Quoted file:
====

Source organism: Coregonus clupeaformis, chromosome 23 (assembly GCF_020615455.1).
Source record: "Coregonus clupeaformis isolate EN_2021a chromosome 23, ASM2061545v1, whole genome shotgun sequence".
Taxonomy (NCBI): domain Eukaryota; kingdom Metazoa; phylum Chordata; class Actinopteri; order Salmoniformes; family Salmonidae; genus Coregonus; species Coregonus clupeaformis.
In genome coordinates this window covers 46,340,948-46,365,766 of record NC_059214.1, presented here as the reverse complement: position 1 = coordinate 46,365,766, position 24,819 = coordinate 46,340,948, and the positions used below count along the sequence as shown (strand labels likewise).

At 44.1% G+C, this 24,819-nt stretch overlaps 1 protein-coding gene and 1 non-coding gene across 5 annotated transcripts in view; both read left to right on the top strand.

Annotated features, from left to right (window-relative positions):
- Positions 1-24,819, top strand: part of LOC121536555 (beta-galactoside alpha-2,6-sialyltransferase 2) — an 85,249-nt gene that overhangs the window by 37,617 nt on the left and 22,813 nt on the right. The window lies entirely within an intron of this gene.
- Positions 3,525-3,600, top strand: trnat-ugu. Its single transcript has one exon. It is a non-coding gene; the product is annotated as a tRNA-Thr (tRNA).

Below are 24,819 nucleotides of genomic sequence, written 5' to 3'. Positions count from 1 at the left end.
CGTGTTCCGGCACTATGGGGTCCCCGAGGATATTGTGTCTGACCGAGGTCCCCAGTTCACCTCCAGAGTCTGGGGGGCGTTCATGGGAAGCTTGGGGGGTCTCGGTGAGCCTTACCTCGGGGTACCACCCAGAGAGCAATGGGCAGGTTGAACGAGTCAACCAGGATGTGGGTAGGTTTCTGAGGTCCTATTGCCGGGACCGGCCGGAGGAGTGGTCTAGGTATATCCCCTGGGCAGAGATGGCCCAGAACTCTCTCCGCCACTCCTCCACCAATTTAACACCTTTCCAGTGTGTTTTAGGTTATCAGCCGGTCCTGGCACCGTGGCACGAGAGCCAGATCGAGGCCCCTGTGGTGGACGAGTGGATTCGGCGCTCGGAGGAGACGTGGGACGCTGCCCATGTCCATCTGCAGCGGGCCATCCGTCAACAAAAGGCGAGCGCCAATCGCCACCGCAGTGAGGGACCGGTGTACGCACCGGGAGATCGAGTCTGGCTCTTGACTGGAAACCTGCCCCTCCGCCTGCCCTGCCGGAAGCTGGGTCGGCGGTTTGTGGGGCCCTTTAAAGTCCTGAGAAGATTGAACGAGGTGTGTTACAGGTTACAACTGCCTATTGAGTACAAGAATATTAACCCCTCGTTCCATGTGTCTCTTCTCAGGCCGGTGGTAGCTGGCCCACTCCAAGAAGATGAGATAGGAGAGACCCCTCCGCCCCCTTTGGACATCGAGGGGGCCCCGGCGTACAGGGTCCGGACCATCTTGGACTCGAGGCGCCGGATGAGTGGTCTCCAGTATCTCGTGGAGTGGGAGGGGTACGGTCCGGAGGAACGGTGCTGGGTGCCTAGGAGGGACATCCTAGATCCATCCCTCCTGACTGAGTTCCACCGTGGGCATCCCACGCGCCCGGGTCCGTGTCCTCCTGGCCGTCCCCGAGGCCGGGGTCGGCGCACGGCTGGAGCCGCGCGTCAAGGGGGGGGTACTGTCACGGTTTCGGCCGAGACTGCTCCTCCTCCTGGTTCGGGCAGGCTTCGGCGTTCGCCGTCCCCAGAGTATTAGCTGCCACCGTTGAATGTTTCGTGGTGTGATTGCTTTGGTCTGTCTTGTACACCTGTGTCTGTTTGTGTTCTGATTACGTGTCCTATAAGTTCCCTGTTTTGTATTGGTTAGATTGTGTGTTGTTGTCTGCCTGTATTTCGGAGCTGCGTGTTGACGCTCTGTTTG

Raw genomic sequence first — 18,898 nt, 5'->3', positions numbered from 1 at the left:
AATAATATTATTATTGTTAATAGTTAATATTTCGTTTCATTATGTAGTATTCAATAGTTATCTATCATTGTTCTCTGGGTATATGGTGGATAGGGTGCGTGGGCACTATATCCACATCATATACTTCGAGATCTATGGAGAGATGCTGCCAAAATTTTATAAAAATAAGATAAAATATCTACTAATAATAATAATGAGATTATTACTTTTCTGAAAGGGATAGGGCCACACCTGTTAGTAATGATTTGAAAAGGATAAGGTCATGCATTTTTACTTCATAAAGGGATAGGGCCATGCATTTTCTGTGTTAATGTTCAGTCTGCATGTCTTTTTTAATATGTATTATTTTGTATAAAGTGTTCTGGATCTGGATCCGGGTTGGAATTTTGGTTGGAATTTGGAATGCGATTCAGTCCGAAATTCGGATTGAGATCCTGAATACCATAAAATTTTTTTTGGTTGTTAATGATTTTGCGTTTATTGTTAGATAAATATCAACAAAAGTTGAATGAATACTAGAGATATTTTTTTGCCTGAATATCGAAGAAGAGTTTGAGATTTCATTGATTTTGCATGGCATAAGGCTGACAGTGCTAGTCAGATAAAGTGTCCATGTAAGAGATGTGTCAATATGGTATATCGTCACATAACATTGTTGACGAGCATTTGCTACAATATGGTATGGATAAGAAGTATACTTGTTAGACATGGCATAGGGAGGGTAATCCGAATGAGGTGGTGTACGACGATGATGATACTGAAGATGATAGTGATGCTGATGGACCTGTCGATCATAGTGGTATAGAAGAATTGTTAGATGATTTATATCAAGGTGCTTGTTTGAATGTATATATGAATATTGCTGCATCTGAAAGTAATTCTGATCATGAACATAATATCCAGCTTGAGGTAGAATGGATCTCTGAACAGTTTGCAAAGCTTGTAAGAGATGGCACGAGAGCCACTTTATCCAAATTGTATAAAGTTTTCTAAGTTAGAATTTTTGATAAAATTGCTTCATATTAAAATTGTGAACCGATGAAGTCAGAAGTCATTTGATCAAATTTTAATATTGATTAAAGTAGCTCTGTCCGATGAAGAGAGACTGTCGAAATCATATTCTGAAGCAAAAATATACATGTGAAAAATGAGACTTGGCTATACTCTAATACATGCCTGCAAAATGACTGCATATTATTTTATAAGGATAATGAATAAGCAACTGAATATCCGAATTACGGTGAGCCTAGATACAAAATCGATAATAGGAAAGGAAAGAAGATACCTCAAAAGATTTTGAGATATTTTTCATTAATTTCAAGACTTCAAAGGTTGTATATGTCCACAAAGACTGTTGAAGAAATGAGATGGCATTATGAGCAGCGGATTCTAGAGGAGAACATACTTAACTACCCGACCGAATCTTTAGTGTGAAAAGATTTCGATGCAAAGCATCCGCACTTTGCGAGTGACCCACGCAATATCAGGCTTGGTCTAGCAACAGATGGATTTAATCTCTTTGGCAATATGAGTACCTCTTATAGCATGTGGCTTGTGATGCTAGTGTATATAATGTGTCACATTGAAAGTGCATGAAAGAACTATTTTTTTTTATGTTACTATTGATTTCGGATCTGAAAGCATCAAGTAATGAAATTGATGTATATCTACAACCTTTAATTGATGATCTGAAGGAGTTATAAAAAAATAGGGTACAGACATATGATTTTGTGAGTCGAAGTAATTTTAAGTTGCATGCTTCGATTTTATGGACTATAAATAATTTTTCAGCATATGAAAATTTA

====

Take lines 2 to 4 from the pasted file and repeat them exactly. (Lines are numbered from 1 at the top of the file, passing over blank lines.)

Source record: "Coregonus clupeaformis isolate EN_2021a chromosome 23, ASM2061545v1, whole genome shotgun sequence".
Taxonomy (NCBI): domain Eukaryota; kingdom Metazoa; phylum Chordata; class Actinopteri; order Salmoniformes; family Salmonidae; genus Coregonus; species Coregonus clupeaformis.
In genome coordinates this window covers 46,340,948-46,365,766 of record NC_059214.1, presented here as the reverse complement: position 1 = coordinate 46,365,766, position 24,819 = coordinate 46,340,948, and the positions used below count along the sequence as shown (strand labels likewise).